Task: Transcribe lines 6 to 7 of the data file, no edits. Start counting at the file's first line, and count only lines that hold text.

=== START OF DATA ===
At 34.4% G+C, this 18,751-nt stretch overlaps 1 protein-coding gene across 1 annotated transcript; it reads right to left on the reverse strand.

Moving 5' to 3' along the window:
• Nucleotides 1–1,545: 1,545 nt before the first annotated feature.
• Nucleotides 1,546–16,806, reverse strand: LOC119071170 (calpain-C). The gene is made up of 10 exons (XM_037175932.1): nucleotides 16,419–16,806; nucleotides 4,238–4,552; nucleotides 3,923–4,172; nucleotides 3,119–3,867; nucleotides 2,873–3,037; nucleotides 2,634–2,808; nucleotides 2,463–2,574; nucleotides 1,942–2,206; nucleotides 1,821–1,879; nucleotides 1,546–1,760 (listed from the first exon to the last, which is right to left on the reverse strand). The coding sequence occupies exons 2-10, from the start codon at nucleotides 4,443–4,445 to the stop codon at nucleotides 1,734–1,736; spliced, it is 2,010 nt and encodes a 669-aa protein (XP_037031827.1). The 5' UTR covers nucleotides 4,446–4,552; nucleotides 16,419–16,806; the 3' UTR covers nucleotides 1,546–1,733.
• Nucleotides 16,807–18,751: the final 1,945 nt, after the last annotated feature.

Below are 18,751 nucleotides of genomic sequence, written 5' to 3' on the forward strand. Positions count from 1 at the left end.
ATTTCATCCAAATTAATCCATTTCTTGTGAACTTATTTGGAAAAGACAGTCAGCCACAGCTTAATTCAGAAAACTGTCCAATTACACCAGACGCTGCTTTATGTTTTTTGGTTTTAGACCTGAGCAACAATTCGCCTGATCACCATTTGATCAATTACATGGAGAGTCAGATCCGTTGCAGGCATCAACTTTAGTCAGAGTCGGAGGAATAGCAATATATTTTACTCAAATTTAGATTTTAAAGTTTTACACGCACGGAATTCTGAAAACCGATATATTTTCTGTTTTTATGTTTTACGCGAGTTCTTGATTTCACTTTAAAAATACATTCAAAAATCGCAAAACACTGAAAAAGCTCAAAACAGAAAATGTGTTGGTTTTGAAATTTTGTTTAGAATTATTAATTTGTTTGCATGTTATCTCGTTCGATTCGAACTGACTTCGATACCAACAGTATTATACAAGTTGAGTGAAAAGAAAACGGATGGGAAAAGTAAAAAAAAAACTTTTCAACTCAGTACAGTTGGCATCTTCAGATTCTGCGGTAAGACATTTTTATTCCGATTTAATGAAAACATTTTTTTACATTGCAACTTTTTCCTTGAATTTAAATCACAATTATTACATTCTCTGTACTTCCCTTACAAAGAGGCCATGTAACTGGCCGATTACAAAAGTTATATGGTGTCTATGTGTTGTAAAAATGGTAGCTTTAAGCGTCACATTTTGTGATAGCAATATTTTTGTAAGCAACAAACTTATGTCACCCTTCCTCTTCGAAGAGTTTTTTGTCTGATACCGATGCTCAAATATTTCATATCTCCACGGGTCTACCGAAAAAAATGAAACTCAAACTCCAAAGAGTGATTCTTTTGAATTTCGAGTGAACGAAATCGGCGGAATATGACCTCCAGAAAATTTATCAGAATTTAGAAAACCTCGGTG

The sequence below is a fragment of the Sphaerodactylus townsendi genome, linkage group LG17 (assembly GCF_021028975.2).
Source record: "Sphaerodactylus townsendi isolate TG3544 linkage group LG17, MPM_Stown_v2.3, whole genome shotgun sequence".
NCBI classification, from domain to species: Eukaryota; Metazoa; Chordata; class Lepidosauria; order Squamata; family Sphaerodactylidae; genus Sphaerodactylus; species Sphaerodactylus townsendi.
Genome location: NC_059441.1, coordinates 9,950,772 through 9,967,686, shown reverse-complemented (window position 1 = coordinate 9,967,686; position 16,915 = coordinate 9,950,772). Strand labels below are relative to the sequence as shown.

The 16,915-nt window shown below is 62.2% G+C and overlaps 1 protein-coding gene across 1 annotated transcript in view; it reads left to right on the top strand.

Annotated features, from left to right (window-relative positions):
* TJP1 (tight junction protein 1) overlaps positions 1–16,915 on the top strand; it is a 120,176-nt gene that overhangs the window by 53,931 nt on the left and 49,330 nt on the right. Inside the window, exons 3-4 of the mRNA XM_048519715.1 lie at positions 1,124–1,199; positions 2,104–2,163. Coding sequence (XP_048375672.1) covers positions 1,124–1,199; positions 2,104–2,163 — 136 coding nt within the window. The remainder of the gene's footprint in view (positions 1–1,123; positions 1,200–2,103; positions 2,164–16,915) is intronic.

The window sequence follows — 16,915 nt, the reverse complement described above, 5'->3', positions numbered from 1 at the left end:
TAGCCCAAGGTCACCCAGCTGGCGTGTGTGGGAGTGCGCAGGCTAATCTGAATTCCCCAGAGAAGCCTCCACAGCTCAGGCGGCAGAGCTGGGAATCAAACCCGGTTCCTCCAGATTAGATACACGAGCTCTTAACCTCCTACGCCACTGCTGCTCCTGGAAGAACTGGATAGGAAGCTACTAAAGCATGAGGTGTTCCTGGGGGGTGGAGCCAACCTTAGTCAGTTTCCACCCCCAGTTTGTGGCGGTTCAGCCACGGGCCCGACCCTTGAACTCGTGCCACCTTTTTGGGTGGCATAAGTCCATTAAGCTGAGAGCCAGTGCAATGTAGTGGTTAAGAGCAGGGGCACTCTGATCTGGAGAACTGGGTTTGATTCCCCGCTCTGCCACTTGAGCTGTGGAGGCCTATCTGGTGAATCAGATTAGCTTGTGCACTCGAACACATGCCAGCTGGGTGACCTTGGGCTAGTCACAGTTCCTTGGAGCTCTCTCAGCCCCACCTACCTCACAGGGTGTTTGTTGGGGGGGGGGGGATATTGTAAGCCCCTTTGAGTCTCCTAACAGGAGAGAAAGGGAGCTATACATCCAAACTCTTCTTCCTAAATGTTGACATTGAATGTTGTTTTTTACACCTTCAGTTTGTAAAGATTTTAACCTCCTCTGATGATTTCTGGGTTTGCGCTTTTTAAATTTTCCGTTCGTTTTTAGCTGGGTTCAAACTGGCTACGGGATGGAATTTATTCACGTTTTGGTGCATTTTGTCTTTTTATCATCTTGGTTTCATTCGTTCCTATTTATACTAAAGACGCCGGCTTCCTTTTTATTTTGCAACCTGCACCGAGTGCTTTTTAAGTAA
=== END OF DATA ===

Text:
Below are 18,751 nucleotides of genomic sequence, written 5' to 3' on the forward strand. Positions count from 1 at the left end.
ATTTCATCCAAATTAATCCATTTCTTGTGAACTTATTTGGAAAAGACAGTCAGCCACAGCTTAATTCAGAAAACTGTCCAATTACACCAGACGCTGCTTTATGTTTTTTGGTTTTAGACCTGAGCAACAATTCGCCTGATCACCATTTGATCAATTACATGGAGAGTCAGATCCGTTGCAGGCATCAACTTTAGTCAGAGTCGGAGGAATAGCAATATATTTTACTCAAATTTAGATTTTAAAGTTTTACACGCACGGAATTCTGAAAACCGATATATTTTCTGTTTTTATGTTTTACGCGAGTTCTTGATTTCACTTTAAAAATACATTCAAAAATCGCAAAACACTGAAAAAGCTCAAAACAGAAAATGTGTTGGTTTTGAAATTTTGTTTAGAATTATTAATTTGTTTGCATGTTATCTCGTTCGATTCGAACTGACTTCGATACCAACAGTATTATACAAGTTGAGTGAAAAGAAAACGGATGGGAAAAGTAAAAAAAAAACTTTTCAACTCAGTACAGTTGGCATCTTCAGATTCTGCGGTAAGACATTTTTATTCCGATTTAATGAAAACATTTTTTTACATTGCAACTTTTTCCTTGAATTTAAATCACAATTATTACATTCTCTGTACTTCCCTTACAAAGAGGCCATGTAACTGGCCGATTACAAAAGTTATATGGTGTCTATGTGTTGTAAAAATGGTAGCTTTAAGCGTCACATTTTGTGATAGCAATATTTTTGTAAGCAACAAACTTATGTCACCCTTCCTCTTCGAAGAGTTTTTTGTCTGATACCGATGCTCAAATATTTCATATCTCCACGGGTCTACCGAAAAAAATGAAACTCAAACTCCAAAGAGTGATTCTTTTGAATTTCGAGTGAACGAAATCGGCGGAATATGACCTCCAGAAAATTTATCAGAATTTAGAAAACCTCGGTG